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Nuclear Translocation of Nrf2 and Expression of Antioxidant Defence Genes in THP-1 Cells Exposed to Carbon Nanotubes

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Carbon nanotubes have a wide range of applications in various industries and their use is likely to rise in the future. Currently, a major concern is that with the increasing use and production of these materials, there may be increased health risks to exposed workers. Long (> 15 m) straight nanotubes may undergo frustrated phagocytosis which is likely to result in reduced clearance. We examine here the effects of multiwalled carbon nanotubes of different sizes on monocytic THP-1 cells, with regard to their ability to stimulate increased expression of the HO-1 and GST genes and their ability to produce nuclear translocation of the transcription factor, Nrf2, as well as the release of several pro-inflammatory cytokines and mediators of inflammation. Our results suggest that long (50 m) carbon nanotubes (62.5 g/ml for 4 hours) produce increased nuclear translocation of Nrf2 and increased HO-1 gene expression compared with shorter entangled nanotubes. There was no increased gene expression for GST. The long nanotubes (NT1) caused increased release of the proinflammatory cytokine IL-1, an effect which was diminished by the antioxidant trolox, suggesting a role of oxidative stress in the upregulation of this cytokine. Tentatively, our study suggests that long carbon nanotubes may exert their effect in THP-1 cells in part via an oxidative stress mechanism.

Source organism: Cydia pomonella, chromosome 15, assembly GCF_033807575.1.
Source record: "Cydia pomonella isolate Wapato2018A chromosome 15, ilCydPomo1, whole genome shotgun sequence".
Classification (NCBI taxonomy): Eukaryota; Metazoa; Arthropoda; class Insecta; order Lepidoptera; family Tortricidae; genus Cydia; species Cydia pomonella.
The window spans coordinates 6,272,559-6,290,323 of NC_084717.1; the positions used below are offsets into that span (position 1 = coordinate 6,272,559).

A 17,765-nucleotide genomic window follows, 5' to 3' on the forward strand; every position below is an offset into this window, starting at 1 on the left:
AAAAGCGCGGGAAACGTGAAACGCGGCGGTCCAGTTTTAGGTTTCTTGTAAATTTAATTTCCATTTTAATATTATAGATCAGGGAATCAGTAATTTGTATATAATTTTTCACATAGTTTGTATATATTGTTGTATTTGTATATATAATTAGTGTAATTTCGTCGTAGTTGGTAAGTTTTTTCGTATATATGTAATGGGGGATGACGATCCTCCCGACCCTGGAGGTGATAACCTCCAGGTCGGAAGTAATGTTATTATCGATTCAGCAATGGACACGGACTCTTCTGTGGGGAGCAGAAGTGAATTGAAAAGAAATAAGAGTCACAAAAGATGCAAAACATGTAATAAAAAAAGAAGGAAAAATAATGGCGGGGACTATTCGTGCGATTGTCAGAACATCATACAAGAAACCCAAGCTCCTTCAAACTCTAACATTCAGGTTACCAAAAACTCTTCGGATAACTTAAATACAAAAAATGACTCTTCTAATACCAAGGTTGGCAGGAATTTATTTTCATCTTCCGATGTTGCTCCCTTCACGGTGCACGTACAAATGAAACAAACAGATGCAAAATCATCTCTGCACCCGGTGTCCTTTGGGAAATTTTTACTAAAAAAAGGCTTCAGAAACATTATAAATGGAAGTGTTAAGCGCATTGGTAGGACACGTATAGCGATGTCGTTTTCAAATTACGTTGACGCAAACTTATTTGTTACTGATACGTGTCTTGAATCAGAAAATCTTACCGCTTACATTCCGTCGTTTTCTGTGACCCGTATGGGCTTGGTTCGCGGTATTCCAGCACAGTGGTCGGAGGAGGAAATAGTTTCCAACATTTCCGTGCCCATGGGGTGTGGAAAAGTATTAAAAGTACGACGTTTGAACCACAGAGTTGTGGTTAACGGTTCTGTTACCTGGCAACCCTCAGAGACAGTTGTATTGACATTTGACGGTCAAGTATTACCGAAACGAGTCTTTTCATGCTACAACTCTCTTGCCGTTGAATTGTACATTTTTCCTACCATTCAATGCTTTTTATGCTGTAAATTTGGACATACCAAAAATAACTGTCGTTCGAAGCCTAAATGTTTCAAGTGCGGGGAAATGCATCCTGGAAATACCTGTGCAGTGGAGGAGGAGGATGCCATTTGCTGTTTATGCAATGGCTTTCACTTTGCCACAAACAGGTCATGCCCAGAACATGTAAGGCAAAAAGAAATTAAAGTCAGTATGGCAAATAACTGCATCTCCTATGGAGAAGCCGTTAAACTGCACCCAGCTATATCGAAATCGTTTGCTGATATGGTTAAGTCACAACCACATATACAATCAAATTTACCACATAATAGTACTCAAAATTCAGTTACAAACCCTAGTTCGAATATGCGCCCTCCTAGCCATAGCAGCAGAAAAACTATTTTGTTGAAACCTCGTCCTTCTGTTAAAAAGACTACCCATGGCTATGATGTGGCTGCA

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Keywords: ANTIOXIDANT; CARBON NANOTUBES; CYTOKINE; THP-1 CELLS; TRANSCRIPTION FACTOR

Document Type: Research Article

Publication date: June 1, 2010

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  • Journal of Biomedical Nanotechnology (JBN) is a peer-reviewed multidisciplinary journal providing broad coverage in all research areas focused on the applications of nanotechnology in medicine, drug delivery systems, infectious disease, biomedical sciences, biotechnology, and all other related fields of life sciences.
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